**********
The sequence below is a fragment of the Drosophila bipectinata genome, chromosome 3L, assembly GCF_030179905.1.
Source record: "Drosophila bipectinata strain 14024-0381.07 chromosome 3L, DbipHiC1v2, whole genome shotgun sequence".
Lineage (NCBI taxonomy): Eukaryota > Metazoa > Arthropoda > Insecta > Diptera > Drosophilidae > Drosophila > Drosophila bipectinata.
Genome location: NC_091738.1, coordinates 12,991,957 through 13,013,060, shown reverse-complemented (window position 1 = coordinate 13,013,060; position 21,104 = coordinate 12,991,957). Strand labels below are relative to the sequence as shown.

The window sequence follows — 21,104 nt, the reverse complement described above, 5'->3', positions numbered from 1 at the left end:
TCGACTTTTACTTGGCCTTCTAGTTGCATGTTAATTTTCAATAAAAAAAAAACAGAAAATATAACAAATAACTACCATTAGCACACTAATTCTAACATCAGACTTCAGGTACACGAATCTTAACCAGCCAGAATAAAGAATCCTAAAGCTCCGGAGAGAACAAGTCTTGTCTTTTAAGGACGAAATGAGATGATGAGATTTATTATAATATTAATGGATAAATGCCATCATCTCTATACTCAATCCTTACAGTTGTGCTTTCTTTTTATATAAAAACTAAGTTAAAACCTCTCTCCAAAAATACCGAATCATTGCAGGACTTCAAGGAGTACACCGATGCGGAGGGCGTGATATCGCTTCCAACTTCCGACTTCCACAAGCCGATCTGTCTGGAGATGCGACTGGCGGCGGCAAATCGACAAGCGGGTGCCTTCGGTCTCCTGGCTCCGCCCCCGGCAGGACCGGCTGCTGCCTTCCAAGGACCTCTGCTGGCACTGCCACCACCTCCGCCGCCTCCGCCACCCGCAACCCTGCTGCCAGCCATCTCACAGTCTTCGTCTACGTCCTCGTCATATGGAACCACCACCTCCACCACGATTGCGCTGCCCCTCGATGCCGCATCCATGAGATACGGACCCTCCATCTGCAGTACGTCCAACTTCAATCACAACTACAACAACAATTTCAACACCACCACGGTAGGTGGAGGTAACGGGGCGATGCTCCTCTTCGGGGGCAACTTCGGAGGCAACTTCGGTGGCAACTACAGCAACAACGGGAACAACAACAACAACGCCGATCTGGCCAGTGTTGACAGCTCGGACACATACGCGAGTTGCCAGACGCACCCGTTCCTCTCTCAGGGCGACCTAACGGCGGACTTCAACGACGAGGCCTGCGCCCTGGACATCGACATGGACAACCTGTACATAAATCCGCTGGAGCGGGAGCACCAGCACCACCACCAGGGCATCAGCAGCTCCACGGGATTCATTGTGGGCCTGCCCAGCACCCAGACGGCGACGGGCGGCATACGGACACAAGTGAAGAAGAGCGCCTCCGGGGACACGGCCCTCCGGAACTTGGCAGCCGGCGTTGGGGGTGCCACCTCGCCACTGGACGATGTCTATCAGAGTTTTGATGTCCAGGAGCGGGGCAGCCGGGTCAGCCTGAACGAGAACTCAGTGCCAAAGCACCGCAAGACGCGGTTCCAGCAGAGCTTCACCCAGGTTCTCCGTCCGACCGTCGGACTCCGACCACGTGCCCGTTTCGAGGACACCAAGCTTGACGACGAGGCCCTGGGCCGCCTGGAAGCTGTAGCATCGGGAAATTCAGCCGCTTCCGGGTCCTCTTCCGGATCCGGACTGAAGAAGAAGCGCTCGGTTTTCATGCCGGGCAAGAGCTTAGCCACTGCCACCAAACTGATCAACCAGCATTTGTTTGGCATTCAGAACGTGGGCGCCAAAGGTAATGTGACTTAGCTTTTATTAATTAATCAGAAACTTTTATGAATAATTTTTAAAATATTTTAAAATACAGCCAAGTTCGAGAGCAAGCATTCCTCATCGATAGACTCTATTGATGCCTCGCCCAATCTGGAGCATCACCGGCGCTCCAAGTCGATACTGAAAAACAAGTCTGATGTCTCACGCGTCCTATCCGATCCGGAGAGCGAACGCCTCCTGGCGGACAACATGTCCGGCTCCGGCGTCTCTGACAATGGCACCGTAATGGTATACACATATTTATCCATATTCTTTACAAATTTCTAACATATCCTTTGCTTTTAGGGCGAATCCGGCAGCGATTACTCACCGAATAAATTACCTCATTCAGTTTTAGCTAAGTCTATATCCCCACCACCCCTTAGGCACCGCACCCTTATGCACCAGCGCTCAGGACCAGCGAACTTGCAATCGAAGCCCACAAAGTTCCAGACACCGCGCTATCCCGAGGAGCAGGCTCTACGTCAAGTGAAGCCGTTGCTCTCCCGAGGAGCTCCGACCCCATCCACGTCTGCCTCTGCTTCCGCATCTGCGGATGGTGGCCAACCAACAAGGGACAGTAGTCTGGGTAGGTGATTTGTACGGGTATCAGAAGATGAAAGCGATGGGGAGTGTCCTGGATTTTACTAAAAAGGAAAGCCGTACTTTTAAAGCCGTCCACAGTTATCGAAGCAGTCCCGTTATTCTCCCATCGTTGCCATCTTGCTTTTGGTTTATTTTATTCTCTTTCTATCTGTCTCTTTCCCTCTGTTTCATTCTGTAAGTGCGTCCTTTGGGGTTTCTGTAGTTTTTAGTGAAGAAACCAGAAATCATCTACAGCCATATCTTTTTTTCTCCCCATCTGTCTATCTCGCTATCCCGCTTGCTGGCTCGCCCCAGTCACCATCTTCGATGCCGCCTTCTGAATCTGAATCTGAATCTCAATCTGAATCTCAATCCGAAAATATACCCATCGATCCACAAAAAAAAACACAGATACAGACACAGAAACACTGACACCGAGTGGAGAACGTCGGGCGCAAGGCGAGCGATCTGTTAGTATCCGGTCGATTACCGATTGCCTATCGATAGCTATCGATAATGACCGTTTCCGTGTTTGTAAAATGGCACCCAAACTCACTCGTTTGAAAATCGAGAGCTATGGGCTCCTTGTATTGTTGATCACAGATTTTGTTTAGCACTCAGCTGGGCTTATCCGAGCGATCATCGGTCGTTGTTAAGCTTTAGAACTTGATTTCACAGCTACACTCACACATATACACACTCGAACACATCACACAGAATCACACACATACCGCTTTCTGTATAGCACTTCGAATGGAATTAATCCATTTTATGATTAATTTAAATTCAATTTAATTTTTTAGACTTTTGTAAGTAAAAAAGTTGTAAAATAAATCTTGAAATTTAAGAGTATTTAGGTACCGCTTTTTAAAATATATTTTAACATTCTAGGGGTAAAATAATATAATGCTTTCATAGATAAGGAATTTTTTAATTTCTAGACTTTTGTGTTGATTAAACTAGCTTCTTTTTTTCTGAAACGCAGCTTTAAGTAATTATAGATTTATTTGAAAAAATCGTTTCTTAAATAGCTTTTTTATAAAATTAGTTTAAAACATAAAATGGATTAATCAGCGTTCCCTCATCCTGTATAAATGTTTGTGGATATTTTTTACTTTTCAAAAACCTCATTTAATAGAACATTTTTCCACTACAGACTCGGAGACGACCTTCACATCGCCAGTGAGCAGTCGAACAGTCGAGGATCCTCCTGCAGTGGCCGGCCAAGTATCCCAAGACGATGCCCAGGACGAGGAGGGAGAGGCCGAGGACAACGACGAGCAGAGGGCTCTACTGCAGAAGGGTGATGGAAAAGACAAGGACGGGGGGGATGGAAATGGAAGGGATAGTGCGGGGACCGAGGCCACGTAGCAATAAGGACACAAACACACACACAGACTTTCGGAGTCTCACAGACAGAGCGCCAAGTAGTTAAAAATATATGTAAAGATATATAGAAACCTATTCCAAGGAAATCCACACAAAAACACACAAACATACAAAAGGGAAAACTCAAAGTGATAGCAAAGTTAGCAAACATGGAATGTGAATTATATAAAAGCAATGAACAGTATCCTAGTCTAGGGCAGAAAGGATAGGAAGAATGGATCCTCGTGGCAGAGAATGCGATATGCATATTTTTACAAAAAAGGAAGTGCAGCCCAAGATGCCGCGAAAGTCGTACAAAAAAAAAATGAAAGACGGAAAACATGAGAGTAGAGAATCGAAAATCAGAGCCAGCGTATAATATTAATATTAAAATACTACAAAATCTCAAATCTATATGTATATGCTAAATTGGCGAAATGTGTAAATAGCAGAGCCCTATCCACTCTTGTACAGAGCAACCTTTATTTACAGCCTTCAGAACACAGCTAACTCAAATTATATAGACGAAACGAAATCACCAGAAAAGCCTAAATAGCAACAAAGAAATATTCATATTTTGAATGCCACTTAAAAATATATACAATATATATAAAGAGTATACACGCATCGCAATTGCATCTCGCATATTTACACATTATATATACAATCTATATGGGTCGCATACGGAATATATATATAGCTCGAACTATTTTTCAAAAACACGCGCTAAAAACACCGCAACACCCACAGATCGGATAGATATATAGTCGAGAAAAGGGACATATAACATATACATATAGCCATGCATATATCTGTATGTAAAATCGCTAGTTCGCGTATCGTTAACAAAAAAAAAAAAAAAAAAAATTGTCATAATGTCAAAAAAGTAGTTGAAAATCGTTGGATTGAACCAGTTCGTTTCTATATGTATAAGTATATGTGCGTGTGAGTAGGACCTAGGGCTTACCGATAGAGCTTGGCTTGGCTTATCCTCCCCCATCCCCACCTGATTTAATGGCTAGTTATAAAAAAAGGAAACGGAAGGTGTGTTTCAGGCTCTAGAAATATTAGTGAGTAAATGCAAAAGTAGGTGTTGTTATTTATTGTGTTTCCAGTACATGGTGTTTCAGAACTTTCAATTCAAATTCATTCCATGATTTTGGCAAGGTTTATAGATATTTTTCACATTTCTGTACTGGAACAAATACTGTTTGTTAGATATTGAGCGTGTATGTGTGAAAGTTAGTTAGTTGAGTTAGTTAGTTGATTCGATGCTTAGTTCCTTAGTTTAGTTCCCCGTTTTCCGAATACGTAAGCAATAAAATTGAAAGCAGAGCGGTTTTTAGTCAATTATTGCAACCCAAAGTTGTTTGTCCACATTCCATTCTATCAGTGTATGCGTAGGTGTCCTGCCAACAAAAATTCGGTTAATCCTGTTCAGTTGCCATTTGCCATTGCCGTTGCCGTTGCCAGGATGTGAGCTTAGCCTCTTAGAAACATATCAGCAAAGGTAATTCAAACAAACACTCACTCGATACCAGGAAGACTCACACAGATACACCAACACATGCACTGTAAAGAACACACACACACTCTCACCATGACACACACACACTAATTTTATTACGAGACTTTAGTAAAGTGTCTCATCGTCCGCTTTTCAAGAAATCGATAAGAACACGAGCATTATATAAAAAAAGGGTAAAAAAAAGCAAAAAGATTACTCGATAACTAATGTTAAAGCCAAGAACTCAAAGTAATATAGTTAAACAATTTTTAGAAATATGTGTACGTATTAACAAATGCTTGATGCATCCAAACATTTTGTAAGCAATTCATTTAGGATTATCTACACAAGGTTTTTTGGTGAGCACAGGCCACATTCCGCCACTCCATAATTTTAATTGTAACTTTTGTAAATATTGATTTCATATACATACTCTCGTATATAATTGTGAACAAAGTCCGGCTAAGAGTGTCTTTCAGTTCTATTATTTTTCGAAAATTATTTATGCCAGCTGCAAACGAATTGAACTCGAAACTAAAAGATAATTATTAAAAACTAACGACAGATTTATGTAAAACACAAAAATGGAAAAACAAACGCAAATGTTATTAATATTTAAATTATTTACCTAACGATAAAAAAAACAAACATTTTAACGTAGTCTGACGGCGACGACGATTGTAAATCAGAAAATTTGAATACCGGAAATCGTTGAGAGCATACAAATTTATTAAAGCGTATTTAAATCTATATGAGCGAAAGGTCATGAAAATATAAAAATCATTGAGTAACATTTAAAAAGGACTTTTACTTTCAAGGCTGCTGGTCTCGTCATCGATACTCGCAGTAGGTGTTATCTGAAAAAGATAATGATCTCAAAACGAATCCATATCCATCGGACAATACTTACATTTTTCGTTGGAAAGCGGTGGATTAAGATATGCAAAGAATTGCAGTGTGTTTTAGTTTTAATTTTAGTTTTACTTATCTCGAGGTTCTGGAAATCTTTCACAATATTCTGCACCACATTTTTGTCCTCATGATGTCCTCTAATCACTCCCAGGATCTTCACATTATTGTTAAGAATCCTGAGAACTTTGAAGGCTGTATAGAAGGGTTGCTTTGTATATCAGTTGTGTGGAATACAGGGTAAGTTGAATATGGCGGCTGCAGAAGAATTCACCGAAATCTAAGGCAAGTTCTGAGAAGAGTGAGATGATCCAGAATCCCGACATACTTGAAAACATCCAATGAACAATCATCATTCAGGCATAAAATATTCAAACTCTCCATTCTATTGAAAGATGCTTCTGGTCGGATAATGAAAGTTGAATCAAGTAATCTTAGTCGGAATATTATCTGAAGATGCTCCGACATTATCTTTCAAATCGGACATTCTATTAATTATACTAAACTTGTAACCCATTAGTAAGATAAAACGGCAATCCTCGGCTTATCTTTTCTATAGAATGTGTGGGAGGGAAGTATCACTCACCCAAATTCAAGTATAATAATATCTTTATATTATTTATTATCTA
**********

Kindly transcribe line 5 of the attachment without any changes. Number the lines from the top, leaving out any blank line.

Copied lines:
The window sequence follows — 21,104 nt, the reverse complement described above, 5'->3', positions numbered from 1 at the left end: